Young, Marilyn B., The Vietnam Wars, 1945-1990, New York, HarperPerennial, 1991.

Articles

Herring, George C., The Truman Administration and the Restoration of French Sovereignty in Indochina, Diplomatic History (1977).

Taylor, Sandra C., Canadian Journal of History, December 1995.

Thomas J. Wheat, A State of Clear and Present Danger: History of American Foreign Policy during the Cold War, His. 188, 1998.

Websites

www.foreignaffairs.org/

www.trumanlibrary.org/

www.state.gov/

www.mtholyoke.edu/acad/intrel/nsc68.htm/

http://www.indyflicks.com/danielle/papers/paper04.htm

http://rufuspollock.org/nonfiction/illusion_and_confusion_americas_policy_concerning_vietnam_1945_to_1950.html#fn22-469901919

Notes

[1] http://www.indyflicks.com/danielle/papers/paper04.htm

[2] Ibidem.

[3] Ibidem.

[4] www.foreignaffairs.org/search/search?Sort=True&ArticleAuthor=&ArticleType=&Full+Text=kennan&x=0&y=0

[5] Ibidem.

[6] Ibidem.

[7] www.state.gov/r/pa/ho/time/cwr/17601.htm

[8] The Marshall Plan was created to build an economic reconstruction and with the Economic Cooperation Act of 1948 it was implemented. The United States included the former enemies, Germany and Italy, in its plan  thereby preventing a reprise of the worldwide economic depression of 1929. The Marshall Plan also laid the foundation for the North Atlantic Treaty Organization (NATO) and the eventual unification of European Countries (European Economic Union). http://www.indyflicks.com/danielle/papers/paper04.htm

[9] http://www.indyflicks.com/danielle/papers/paper04.htm

[10] Herring, George C., America’s Longest War: the United States and Vietnam, 1950-1976, New York, Knopf, 1979, p. 8.

[11] www.state.gov/r/pa/ho/time/cwr/82209.htm

[12] Ibidem.

[13] www.state.gov/www/about_state/history/intel/422_435.html

[14] Ibidem.

[15] http://www.indyflicks.com/danielle/papers/paper04.htm

[16] http://history.state.gov/milestones/1945-1952/Kennan

[17] Thomas J. Wheat, A State of Clear and Present Danger: History of American Foreign Policy during the Cold War, His. 188, 1998.

[18] FRUS, 1945, vol. 6, pp. 556-580.

[19] FRUS, 1945, vol. 7, p.541, http://www.state.gov/r/pa/ho/frus

[20] Herring, George C., The Truman Administration and the Restoration of French Sovereignty in Indochina, Diplomatic History (1977) 1(2), 97-117.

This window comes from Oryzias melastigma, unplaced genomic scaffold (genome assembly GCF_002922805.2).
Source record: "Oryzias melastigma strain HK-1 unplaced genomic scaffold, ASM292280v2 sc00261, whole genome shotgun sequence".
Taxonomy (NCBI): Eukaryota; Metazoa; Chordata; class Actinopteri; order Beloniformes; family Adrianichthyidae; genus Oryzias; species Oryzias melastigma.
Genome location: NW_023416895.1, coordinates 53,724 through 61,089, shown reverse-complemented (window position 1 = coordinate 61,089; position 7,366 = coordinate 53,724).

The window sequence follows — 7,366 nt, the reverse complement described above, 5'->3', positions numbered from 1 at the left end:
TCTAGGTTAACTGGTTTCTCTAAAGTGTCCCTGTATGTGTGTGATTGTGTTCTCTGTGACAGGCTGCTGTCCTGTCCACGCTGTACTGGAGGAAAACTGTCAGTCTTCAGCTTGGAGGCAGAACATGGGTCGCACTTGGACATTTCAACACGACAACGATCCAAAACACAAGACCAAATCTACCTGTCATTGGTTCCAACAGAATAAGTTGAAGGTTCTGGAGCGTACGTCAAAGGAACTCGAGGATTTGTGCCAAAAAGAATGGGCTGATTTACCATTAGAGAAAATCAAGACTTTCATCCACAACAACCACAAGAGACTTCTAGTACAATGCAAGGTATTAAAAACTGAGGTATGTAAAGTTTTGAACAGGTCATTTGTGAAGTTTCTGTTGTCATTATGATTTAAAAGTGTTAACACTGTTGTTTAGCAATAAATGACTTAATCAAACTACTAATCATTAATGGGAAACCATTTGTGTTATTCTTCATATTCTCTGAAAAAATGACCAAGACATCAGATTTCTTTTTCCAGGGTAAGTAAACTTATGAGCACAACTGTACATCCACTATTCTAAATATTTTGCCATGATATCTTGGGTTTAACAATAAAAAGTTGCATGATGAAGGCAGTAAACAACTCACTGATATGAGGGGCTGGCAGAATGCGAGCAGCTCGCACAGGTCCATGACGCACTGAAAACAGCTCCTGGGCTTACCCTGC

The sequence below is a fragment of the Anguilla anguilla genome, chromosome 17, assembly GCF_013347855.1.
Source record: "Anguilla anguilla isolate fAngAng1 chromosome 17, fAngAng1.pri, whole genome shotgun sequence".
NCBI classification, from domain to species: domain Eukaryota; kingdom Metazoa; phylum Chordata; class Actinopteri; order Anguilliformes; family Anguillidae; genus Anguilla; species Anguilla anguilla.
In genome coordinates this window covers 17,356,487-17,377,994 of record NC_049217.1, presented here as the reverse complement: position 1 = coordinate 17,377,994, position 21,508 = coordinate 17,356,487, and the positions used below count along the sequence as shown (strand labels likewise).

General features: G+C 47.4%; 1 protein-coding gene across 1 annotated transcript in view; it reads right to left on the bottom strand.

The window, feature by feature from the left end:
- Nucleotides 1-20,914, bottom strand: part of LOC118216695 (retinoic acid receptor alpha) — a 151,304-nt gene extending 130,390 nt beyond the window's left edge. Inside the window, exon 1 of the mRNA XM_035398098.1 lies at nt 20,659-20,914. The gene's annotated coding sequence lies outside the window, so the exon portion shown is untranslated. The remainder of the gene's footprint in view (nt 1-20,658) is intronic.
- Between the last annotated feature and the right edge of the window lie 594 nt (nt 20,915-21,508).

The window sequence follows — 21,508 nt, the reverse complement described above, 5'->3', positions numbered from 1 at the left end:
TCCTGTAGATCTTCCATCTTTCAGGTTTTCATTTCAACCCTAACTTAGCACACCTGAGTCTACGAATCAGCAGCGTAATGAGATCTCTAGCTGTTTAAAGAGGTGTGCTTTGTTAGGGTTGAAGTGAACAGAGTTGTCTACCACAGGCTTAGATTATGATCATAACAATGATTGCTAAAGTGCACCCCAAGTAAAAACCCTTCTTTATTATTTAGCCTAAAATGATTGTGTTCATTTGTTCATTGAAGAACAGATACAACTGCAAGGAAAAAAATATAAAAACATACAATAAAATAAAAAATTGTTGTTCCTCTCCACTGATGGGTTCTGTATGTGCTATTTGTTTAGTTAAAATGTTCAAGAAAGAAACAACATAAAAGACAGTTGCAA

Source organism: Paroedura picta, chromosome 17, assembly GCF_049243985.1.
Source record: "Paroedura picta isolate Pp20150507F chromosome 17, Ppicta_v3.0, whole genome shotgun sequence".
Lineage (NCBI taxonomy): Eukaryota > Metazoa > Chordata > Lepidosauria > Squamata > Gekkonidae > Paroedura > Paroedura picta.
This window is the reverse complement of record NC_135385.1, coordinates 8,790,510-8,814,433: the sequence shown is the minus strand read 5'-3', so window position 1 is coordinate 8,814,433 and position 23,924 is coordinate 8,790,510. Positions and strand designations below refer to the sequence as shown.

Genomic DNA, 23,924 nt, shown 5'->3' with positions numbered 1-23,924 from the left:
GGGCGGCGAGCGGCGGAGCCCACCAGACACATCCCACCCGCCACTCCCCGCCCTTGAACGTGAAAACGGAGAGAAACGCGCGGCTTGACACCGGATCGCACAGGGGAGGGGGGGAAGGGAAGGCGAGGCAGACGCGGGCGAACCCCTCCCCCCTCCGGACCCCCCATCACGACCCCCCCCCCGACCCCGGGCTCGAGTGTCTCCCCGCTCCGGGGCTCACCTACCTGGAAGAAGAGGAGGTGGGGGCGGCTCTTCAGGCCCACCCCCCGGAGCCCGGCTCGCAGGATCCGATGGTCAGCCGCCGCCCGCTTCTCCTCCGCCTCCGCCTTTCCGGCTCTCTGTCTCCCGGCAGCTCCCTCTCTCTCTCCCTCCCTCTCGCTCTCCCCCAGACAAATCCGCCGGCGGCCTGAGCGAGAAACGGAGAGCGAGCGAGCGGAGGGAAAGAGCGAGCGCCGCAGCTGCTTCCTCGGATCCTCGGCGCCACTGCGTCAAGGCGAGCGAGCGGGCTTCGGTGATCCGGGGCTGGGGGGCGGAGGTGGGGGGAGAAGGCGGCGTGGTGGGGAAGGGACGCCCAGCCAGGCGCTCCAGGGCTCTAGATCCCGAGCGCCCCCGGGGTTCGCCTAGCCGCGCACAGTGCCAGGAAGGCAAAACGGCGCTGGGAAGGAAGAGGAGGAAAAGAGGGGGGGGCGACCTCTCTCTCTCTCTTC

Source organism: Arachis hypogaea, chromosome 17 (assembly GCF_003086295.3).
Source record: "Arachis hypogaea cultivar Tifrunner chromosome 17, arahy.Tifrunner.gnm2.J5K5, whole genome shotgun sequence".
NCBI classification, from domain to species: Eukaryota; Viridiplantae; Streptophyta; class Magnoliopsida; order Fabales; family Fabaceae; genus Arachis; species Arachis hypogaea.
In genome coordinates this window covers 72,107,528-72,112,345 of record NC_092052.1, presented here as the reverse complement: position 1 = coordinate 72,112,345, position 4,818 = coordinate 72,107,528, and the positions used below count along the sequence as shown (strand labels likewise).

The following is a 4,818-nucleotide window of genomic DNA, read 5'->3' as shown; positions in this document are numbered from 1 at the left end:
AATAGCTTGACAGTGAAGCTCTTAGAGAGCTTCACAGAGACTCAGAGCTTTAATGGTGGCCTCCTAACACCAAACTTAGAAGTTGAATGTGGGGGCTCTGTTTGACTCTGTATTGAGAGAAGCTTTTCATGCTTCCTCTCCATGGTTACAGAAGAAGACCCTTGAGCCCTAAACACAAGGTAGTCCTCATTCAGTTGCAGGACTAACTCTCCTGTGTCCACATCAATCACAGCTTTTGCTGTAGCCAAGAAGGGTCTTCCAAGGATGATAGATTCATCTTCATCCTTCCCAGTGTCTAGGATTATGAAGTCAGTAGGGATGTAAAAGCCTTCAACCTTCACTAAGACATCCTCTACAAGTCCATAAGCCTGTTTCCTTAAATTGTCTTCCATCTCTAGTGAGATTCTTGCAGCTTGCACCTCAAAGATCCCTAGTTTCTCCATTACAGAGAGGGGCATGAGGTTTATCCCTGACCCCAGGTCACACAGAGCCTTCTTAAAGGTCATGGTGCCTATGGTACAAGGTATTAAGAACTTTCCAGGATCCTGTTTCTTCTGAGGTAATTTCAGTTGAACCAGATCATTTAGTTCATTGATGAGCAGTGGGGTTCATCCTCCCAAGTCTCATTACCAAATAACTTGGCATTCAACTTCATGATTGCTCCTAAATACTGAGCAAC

[21] Causes, Origins and Lessons of the Vietnam War, Hearings before the Committee on Foreign Relations. United States Senate, 9, 10, 11 May 1972 (Washington 1973) Testimony of Abbot Low Moffat, p.168.

[22] FRUS, 1945, vol. 6, vol.7.

[23] Ibidem.

[24] Public Papers of the Presidents of the United States (Washington D.C.: Office of the Federal Register, National Archives and Records Service), Harry S. Truman, 1948, pp.176-180.

[25] Ibidem.

[26] FRUS 1948, vol. 6, pp.32-33.

[27] Karnow Stanley, Vietnam: A History, New York, Viking Press, 1983, p.190.

[28] Ivi,  p.191.

[29] Acheson quote: FRUS 1949, vol. 7, p.113.

[30]William, C. Gibbons, The U.S. Government and the Vietnam War: Executive and Legislative Roles and Relationships, Part I, 1945-1961, prepared for the Committee on Foreign Relations, U.S. Senate, by the Congressional Research Service, Senate Print 98-185, Pt. 1, Washington, D.C.: U.S. Govt. Print. Off., 1984. p. 38.

[31] William, C. Gibbons, cit., p. 42.

[32] Robert M. Blum, Drawing the Line (New York, 1982), p. 214.

[33] FRUS 1949, vol. 7, pt. 2, pp. 1215-1220.

[34] PP, Senator Gravel Edition (Boston: Beacon Press 1971), vol. 1, p. 40.

[35] U.S. Congress, Senate Committee on Foreign Relations, Supplemental Foreign Assistance Fiscal Year 1966 -Vietnam, 89th Congress, 2nd session. (Washington D.C.: U.S. Govt. Print. Off. 1966) and http://rufuspollock.org/nonfiction/illusion_and_confusion_americas_policy_concerning_vietnam_1945_to_1950.html#fn20-469901919

[36] http://www.indyflicks.com/danielle/papers/paper04.htm

[37] Ibidem.